I'm thinking of coming up with some means of giving each character's speech a distinct, easy to spot, look (e.g. colour) when writing the first draft so that when I go back later I can "get in character" for each in turn and go through the entire MS and locate the relevant speech quickly for "thrashing" - and change the text back to default (or to uniform "blue for speech" for later EDITS-style colour coding) while I'm at it.

That way I'll be able to do each character in turn rather than having to chop and change between characters as I go through the MS.

It'd mean more passes through the MS - one for each character - but being able to quickly locate that character's speech would speed that process up.

I so love word-processing software. If it weren't for the ability to bash stuff out then go back and thrash it into shape, I'd still be staring at my old typewriter trying to get a page that's not covered in strike-outs and trying to get everything perfect in the first go.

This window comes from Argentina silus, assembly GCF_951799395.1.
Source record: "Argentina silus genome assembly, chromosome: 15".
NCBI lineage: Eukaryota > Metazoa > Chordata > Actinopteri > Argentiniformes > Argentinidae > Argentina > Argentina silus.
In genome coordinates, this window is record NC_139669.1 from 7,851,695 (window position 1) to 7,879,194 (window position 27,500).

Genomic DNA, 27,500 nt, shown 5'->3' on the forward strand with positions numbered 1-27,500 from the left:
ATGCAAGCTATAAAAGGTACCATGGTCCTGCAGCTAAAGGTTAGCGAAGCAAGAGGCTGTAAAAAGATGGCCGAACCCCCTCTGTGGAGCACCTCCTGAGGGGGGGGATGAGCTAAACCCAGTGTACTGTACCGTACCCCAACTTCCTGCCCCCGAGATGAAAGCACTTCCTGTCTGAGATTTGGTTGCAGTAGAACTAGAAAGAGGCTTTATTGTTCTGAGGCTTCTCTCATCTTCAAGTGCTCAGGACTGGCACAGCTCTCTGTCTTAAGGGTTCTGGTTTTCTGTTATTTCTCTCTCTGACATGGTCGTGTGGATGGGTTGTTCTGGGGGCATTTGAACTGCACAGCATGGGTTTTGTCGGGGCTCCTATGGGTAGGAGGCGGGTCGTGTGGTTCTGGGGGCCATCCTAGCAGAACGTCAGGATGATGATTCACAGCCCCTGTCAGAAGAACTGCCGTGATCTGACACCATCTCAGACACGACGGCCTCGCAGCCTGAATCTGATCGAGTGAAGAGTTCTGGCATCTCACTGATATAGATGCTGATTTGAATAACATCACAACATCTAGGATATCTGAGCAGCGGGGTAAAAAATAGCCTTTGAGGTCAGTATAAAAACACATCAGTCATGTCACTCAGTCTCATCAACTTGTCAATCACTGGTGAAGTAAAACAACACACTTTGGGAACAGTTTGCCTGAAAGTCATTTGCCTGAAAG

Dangerously Genre Savvy since ages ago...
12 Matues7th Feb 2013 08:39:35 PM from eye on the horizon , Relationship Status: Having tea with Cthulhu
I actually end up feeling if certain ways of speaking are correct or not. I might rewrite some dialogue because I felt a certain word doesn't fit their vocabulary..

Responsible adult
I think one thing to keep in mind, though, is that although speaking in dialect is one way to distinguish characters, it isn't the only way. (Well, using the broad strokes definition of "dialect," anyway, dialect as most people think of it.) After all, you could have a setting where everyone is likely to speak in the same dialect, like a big, old family in the Deep South.

Reading out loud also helps dialogue to sound more natural in general. If it feels right to say, it usually feels right to read, too.
"Proto-Indo-European makes the damnedest words related. It's great. It's the Kevin Bacon of etymology." ~Madrugada
Interesting topic.I remember reading novels where I found dialogues boring? bland? but I couldn't pinpoint why that is.Now that I think about it,I think that was exactly it,like the same person was pronouncing different lines. I think the reason could be that some writers think that characterization is shown through emotional reaction to the situations.Atleast,this is the impression I got while browsing various writer forums.Most writers focus on how emotional or unemotional the character is,and which emotion is her primal trait,so they probably think that's enough due to inexperience.